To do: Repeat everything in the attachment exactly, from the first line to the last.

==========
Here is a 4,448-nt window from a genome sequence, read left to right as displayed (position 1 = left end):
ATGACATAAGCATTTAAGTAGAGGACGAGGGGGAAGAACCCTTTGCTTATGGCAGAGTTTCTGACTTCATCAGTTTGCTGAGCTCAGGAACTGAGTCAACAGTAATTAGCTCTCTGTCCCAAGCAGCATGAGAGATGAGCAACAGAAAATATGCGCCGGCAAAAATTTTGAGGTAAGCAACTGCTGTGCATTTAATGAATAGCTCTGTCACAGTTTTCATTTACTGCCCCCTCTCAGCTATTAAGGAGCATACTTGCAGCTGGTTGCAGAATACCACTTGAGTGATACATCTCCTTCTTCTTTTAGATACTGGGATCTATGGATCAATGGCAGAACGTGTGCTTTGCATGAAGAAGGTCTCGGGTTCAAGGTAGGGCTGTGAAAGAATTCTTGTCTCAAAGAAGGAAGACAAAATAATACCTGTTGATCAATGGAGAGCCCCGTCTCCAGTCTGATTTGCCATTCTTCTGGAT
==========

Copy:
Here is a 4,448-nt window from a genome sequence, read left to right as displayed (position 1 = left end):
ATGACATAAGCATTTAAGTAGAGGACGAGGGGGAAGAACCCTTTGCTTATGGCAGAGTTTCTGACTTCATCAGTTTGCTGAGCTCAGGAACTGAGTCAACAGTAATTAGCTCTCTGTCCCAAGCAGCATGAGAGATGAGCAACAGAAAATATGCGCCGGCAAAAATTTTGAGGTAAGCAACTGCTGTGCATTTAATGAATAGCTCTGTCACAGTTTTCATTTACTGCCCCCTCTCAGCTATTAAGGAGCATACTTGCAGCTGGTTGCAGAATACCACTTGAGTGATACATCTCCTTCTTCTTTTAGATACTGGGATCTATGGATCAATGGCAGAACGTGTGCTTTGCATGAAGAAGGTCTCGGGTTCAAGGTAGGGCTGTGAAAGAATTCTTGTCTCAAAGAAGGAAGACAAAATAATACCTGTTGATCAATGGAGAGCCCCGTCTCCAGTCTGATTTGCCATTCTTCTGGAT